As the Deputy is aware the Minister for Health and I have decided to establish, on a statutory basis, an inspectorate of social services in the Department of Health. The inspectorate will,inter alia, be responsible for quality assurance and audit of child care practice and will undertake inquiries on behalf of the Minister for Health.
Under the Child Care Act, 1991, responsibility for monitoring standards in children's residential centres rests with the relevant health boards in the case of centres operated by voluntary bodies while responsibility for monitoring standards in centres run by health boards rests with the Department of Health.
The social services inspectorate will be associated with the Department of Health which is also the approach which has been taken in Northern Ireland. I intend to ensure that the inspectorate is sufficiently empowered to perform its task in an effective and efficient manner. My intention is that the proposed inspectorate will function with at least the same degree of independence as the inspector of mental hospitals.
As the Deputy is aware the Focus Ireland study on residential child care published recently recommended that a national child care authority be established with statutory powers. It is not true to say that I have not met representatives of Focus Ireland, I met them on this issue on 21 February. At that meeting I explained in some detail why the establishment of a national child care authority is not currently justified. I also outlined my thinking on this issue in my opening address to the Focus Ireland conference on 5 March.
I do not consider that the establishment of a national child care authority is justified having regard to the substantial progress being achieved in the development and implementation of national policy on child care services.
First, 61 of the 79 sections of the Child Care Act, 1991, are now in force including the key provisions of Parts III to VI of the legislation which deal with the protection of children in emergencies, care proceedings and the powers and duties of health boards in relation to children in their care. The implementation of these provisions involved three sets of new regulations in relation to the placement by health boards of children in residential care, foster care and with relatives. The regulations require health boards to visit, supervise and review children in their care on a more systematic basis than before. The remaining 18 sections of the Act are to be brought into operation by the end of this year including Part VIII which relates to the registration of children's residential centres. The Child Care Act represents a major reform of the law on the care of children.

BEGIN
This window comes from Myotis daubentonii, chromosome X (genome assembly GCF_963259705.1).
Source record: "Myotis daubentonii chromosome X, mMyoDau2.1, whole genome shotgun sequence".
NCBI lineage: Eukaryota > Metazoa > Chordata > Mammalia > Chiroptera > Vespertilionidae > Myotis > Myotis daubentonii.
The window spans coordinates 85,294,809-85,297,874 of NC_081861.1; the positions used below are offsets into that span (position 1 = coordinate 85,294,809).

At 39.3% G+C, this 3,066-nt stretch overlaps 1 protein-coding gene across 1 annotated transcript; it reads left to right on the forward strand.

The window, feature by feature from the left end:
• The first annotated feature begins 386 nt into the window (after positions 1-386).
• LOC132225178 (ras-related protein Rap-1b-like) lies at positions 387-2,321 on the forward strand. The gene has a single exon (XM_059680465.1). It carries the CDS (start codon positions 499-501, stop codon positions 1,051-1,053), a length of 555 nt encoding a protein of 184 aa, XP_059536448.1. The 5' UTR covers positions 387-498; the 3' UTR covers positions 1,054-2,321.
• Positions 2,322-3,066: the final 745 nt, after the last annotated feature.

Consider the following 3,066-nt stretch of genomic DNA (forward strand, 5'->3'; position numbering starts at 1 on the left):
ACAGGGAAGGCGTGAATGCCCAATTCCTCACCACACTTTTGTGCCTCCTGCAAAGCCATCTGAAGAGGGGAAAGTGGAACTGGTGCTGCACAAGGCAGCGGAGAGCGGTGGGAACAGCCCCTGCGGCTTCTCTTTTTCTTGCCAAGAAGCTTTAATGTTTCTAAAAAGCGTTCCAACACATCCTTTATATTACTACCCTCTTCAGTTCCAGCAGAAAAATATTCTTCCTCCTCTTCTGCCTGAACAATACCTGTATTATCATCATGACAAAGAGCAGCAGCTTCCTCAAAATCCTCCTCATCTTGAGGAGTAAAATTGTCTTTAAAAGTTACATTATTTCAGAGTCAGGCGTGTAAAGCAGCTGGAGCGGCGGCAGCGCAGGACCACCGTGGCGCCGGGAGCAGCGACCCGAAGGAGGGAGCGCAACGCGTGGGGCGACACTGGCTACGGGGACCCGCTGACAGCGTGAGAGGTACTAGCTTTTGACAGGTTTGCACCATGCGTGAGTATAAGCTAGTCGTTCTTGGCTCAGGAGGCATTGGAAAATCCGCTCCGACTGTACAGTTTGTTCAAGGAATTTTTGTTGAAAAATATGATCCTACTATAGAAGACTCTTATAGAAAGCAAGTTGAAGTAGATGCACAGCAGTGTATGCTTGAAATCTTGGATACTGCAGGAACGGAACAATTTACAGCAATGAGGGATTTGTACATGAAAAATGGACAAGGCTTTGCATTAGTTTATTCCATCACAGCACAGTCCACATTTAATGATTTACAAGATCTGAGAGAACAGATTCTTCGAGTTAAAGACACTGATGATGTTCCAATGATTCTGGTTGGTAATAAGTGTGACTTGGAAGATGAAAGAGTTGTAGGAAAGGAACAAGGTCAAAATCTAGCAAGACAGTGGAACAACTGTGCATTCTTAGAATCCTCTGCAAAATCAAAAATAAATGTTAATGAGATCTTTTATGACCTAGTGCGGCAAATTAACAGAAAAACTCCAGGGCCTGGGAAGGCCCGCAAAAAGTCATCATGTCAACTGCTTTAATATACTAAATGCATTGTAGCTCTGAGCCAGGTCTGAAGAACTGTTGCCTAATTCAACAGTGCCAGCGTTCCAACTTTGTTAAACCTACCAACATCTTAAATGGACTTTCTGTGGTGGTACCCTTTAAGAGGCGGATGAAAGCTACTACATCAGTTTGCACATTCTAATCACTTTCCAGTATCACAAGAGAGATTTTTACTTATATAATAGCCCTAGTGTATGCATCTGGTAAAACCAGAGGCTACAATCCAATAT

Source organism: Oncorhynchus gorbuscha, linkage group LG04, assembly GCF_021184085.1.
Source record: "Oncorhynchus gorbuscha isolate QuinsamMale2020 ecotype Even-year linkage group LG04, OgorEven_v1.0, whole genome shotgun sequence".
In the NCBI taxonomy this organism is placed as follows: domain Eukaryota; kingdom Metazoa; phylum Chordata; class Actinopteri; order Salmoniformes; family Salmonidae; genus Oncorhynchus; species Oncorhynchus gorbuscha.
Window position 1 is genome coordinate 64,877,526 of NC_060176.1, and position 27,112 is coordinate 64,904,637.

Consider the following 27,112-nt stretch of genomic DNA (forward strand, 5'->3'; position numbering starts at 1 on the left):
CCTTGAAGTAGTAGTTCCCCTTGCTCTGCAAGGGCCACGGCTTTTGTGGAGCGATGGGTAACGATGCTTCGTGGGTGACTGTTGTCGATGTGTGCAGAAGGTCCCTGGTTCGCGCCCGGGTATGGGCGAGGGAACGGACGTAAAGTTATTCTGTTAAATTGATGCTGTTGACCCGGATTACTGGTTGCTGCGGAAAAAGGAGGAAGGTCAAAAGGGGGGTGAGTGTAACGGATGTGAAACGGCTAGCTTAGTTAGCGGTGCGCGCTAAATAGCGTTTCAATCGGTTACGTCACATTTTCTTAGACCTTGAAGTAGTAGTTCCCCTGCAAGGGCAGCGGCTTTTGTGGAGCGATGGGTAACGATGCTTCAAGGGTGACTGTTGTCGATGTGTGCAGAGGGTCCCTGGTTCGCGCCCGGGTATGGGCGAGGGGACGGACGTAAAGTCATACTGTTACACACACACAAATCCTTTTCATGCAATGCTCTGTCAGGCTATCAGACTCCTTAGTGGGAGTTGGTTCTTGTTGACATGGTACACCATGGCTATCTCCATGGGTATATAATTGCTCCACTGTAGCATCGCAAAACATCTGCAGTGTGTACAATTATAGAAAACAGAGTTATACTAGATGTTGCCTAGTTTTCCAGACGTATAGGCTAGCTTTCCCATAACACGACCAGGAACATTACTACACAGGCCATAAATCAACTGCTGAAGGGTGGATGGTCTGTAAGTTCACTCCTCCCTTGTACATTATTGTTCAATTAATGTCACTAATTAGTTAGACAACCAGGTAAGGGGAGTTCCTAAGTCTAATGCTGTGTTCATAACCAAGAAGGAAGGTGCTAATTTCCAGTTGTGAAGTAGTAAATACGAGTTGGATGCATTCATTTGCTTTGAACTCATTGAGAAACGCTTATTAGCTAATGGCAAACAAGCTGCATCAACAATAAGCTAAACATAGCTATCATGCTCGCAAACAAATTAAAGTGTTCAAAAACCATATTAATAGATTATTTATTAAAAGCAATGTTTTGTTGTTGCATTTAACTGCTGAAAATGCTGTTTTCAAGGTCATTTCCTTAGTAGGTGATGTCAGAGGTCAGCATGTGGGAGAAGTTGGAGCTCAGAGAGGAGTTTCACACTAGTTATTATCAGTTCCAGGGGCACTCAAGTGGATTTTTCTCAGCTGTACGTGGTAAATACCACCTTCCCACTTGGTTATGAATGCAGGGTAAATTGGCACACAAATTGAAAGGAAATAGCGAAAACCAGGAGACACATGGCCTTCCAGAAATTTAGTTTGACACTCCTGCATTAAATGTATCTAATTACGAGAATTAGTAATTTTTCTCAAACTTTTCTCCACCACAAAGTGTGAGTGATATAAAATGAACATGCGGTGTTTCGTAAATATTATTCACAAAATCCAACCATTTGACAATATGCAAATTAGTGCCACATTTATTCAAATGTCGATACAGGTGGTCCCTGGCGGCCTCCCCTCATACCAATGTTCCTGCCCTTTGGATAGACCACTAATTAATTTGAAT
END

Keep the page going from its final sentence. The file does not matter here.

Second, the report, in calling for a national child care authority, failed to take account of the impact of my co-ordinating role as Minister of State at the Departments of Health, Education and Justice. Powers have been formally delegated to me in these Departments for the co-ordination of policy and services on child protection, young homeless, truancy and juvenile justice. One of my first initiatives on taking up office was to establish a co-ordinating committee representative of senior officials of the Departments of Health, Education and Justice.
Tangible evidence that this co-ordination mechanism has been successful is illustrated by the fact that agreement has been reached on a draft scheme of the Juvenile Justice Bill. This Bill was the subject of intensive debate between the three Departments involved because of disagreement on core issues which would not have been resolved so easily if my office did not exist. The Bill is currently with the parliamentary draftsman and I am pleased to report it should be published well before the summer recess.
As Minister of State at the Department of Education, I have also attached particular importance to addressing the problem of school truancy and legislation to deal with this problem is currently at an advanced state of preparation.
Third, as already mentioned, a social services inspectorate will be established and this will have major implications for the implementation of child care policy, including the development of national guidelines and codes of good practice.
In view of the substantial progress that has been made, much of it due to my co-ordinating role as Minister of State, I have come to the conclusion that the establishment of a national child care authority is not currently justified. It is only if existing structures fail that an alternative structure such as an authority might be contemplated. However, I note that it was recommended that a national child care authority should,inter alia, have a research function. I am aware of the lack of research on child care policy in this country at present. I have a particular interest in promoting research and will announce a number of initiatives in this regard later this year.